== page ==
COUNT IV: UNJUST ENRICHMENT
56. Plaintiff and the Class incorporate by reference the allegations contained in Paragraphs 1-55 of the Complaint as if fully set forth herein.
57. Plaintiff and the Class conferred a benefit to the Defendants through providing them their personal information and over $4,183,980 in ill-gotten registration fees.
58. The Defendants knowingly accepted and retained the benefit as they unlawfully maintained a registry of Plaintiff and the Class’s personal information and collected over $4,183,980 in registration fees in violation of the law.
59. Given the D.C. Circuit’s decision which declared that the Registration Rule was unlawful, it would be unjust for the Defendants to retain the personal information of over 836,796 owners of Model Aircraft and over $4,183,980 in registration fees.
60. The Defendants should not be permitted to maintain the personal information and registration fees of Plaintiff and owners of Model Aircraft from December 21, 2015 until December 11, 2017 because the Defendants unlawfully and unjustly received them as a result of its unlawful actions described herein.
61. As set forth above, the Defendants have waived sovereign immunity for this lawsuit.
62. Notwithstanding statutory damages for other claims, Plaintiff and the Class also seek restitution in an additional amount of no less than $4,183,980 for the Defendants’ unjust enrichment, as well as interest and attorneys’ fees and costs.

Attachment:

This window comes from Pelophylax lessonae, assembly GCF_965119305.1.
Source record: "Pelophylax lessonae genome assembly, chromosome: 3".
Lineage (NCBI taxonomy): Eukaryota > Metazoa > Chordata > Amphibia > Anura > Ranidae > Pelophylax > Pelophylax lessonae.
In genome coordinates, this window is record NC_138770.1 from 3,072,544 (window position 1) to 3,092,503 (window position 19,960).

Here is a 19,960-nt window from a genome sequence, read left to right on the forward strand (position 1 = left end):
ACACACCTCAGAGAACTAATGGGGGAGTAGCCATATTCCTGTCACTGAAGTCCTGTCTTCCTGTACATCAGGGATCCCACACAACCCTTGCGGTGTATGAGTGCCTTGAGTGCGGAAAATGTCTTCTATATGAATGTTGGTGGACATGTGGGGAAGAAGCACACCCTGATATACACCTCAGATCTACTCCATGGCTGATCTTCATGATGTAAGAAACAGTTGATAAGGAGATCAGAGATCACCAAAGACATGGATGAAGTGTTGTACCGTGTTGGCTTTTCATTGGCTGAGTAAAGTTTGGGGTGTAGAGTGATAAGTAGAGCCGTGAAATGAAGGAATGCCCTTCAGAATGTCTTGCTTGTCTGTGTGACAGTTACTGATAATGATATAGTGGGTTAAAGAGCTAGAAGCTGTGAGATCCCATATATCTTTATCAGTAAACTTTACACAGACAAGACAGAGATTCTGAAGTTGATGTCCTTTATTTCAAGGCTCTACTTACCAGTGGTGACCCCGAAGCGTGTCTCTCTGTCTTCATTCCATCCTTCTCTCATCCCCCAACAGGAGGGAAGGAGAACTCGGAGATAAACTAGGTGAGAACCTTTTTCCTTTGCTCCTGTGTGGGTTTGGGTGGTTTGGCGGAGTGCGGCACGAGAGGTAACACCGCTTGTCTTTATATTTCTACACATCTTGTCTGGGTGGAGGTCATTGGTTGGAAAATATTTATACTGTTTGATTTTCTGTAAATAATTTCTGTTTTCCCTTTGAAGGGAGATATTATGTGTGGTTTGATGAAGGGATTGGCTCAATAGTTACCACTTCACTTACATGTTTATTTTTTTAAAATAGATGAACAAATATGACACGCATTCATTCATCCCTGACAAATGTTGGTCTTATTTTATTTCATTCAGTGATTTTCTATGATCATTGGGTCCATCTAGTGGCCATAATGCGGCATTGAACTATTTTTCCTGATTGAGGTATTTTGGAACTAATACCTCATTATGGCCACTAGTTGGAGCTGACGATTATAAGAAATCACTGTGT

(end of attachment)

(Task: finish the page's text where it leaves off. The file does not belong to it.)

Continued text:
COUNT V: DECLARATORY RELIEF
63. Plaintiff and the Class incorporate by reference the allegations contained in Paragraphs 1-62 of the Complaint as if fully set forth herein.
64. There exists an actual controversy between Plaintiff and the Class, and the Defendants.
65. Pursuant to 28 U.S.C. § 2201, this Court may declare the rights and other legal relations of any interested parties seeking a declaration. Any such declaration shall have the force and effect of a final judgment.
66. The Registration Rule from December 21, 2015 to December 11, 2017 was unlawful. Therefore, the no less than 836,796 registrations of owners of Model Aircraft for
hobby or recreational purposes during the period of December 21, 2015 to December 11, 2017 were unlawful.
67. Thus, the collection and maintenance of personal information about Plaintiff and Class members and the collection of their registration fees from December 21, 2015 to December 11, 2017 was unlawful.
68. The Defendants violated Plaintiff and the Class’s Constitutional and privacy rights by unlawfully promulgating the Registration Rule and enforcing the Registration Rule from December 21, 2015 to December 11, 2017.